A Graduation Award ceremony for students of the Cathedrals’ Workshop Fellowship (CWF) has taken place in Worcester Cathedral.

Wesley Blyth, a leadworker joiner at Lincoln Cathedral was one of twelve students on the Fellowship’s Foundation degree in Applied Historic Building Conservation and Repair, which is delivered in partnership with the University of Gloucestershire, to receive their awards during a special Evensong service.

The ‘class of 2021’ had a particularly challenging experience on their craft-based programme. Just five months into the two-year course, delivery was suspended during the first Covid-19 lockdown in 2020, when cathedrals were closed and students and tutors were furloughed for up to six months. Thanks to Covid Emergency funding received from Historic England and the Hamish Ogston Foundation, the course was adapted for delivery online and continued remotely for almost a year. However, the practical nature of many of the course modules, requiring visits to cathedrals and other historic buildings, led to further delays and the cohort finally completed their studies, six months behind schedule, in December 2021.

In her address to the graduates, CWF Executive Director Frances Cambrook said: “This course has been a truly memorable one. Over the last two and a half years, you have all shown remarkable determination, fortitude and tenacity in sticking with the course through the most challenging of times. You can all rightly be very proud of what you have achieved.”

Sophie Norton, Sector Skills Manager at Historic England said: “It is immensely satisfying to see this group of students graduate after completing the course in such unusual circumstances. Historic England is pleased to have supported them through this, by providing emergency funding that helped course tutors to deliver their materials and assess the students online. It was an impressive innovation that allowed the course to continue.”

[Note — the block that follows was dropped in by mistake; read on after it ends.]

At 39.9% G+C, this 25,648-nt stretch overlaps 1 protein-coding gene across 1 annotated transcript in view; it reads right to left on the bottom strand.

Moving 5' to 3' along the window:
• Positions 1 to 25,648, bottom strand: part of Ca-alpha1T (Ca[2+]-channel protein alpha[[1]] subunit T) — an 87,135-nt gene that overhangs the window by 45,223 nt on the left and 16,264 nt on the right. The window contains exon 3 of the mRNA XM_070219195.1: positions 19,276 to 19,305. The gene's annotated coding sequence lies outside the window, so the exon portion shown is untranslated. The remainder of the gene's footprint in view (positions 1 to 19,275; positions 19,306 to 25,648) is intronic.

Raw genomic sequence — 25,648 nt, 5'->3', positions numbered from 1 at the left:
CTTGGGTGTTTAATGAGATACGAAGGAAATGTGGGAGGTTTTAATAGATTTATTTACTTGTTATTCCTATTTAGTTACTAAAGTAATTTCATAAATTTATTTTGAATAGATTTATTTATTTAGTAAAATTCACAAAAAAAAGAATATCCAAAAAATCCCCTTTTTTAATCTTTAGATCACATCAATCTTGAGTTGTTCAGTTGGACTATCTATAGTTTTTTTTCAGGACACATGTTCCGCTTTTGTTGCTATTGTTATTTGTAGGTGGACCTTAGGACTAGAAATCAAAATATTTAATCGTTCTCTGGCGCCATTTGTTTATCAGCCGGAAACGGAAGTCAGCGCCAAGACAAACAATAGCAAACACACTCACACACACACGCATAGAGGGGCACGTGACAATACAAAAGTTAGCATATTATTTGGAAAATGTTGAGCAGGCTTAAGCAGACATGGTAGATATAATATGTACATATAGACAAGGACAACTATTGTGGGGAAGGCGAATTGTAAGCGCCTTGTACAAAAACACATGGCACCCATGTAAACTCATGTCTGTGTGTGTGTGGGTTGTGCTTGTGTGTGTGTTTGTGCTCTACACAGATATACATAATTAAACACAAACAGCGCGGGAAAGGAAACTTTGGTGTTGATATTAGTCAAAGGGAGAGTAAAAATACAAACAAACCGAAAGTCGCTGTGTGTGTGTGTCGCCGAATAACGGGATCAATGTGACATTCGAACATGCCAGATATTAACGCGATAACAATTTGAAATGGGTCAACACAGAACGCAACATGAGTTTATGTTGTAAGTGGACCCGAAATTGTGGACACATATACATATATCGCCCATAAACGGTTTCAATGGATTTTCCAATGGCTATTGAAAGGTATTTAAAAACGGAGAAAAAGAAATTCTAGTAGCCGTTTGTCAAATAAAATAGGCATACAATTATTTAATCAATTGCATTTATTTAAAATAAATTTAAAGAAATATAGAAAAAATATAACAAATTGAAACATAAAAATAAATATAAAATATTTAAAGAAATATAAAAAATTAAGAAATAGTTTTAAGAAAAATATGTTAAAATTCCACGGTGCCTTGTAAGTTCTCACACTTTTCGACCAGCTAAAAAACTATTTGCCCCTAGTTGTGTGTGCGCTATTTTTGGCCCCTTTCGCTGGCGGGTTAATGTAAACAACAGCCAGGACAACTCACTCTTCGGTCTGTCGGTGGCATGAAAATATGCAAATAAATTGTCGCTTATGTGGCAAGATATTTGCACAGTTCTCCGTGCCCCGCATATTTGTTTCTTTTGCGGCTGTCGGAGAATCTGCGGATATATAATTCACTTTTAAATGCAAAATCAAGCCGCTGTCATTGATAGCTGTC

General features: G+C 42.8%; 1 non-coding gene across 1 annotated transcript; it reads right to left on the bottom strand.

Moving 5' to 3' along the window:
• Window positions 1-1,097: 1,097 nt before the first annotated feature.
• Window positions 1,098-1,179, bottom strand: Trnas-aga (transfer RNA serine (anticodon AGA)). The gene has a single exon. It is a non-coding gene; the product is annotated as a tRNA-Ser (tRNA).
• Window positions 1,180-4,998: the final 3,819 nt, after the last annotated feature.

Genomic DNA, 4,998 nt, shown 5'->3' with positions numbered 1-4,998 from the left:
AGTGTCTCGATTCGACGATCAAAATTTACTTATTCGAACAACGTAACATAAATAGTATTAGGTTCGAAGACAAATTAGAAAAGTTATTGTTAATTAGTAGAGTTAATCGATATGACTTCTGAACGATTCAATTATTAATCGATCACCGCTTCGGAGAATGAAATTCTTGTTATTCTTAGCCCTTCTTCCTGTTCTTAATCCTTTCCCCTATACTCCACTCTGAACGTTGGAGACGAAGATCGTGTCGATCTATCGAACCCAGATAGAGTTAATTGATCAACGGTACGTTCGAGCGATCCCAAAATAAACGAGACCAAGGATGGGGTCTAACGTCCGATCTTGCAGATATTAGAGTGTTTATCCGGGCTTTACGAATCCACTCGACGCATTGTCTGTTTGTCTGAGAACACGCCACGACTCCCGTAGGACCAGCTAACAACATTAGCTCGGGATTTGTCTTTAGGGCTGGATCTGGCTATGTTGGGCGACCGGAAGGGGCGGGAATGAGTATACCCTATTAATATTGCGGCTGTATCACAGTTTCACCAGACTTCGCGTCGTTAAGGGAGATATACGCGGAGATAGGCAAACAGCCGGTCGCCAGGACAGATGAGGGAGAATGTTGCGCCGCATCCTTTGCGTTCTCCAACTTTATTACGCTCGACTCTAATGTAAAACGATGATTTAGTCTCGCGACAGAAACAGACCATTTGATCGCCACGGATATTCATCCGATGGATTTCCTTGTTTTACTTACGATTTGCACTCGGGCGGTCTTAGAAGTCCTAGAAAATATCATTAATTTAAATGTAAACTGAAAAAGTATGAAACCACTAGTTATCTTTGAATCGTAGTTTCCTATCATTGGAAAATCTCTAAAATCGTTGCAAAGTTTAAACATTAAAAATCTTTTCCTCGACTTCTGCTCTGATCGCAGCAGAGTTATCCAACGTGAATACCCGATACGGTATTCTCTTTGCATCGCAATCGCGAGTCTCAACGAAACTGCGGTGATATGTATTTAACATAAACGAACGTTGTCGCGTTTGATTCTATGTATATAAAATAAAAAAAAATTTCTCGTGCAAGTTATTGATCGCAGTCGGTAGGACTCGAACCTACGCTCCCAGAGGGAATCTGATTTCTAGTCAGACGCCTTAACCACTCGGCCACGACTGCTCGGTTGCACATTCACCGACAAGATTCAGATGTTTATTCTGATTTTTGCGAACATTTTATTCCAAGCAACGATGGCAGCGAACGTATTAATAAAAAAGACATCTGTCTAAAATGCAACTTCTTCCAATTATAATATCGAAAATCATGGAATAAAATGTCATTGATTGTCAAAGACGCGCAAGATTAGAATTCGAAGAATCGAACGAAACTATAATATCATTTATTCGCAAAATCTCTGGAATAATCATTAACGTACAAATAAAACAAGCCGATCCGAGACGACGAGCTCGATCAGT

Tony Murphy from Gloucester Cathedral, one of the graduates funded by the Hamish Ogston Foundation said: “this is the culmination of a long, challenging and enriching programme.” Tony Nothard from Canterbury Cathedral added: “With all that we went through with the uncertainties of Covid, I really wasn’t sure that we would finally get here.”

The awards were conferred by Professor Angus Pryor, Head of the School of Arts at the University of Gloucestershire. In his address he said: “You are a unique group of graduates who have chosen to pursue time honoured pathways that will ensure the specialist skills required to maintain and preserve cathedrals are retained. I congratulate each and every one of you and as you now move forward, I hope that you will take every opportunity you are given to build on this foundation.”

The ceremony was followed by a reception in the Cathedral’s magnificent 12th century Chapter House, a fitting location for the graduates and their guests to celebrate their success.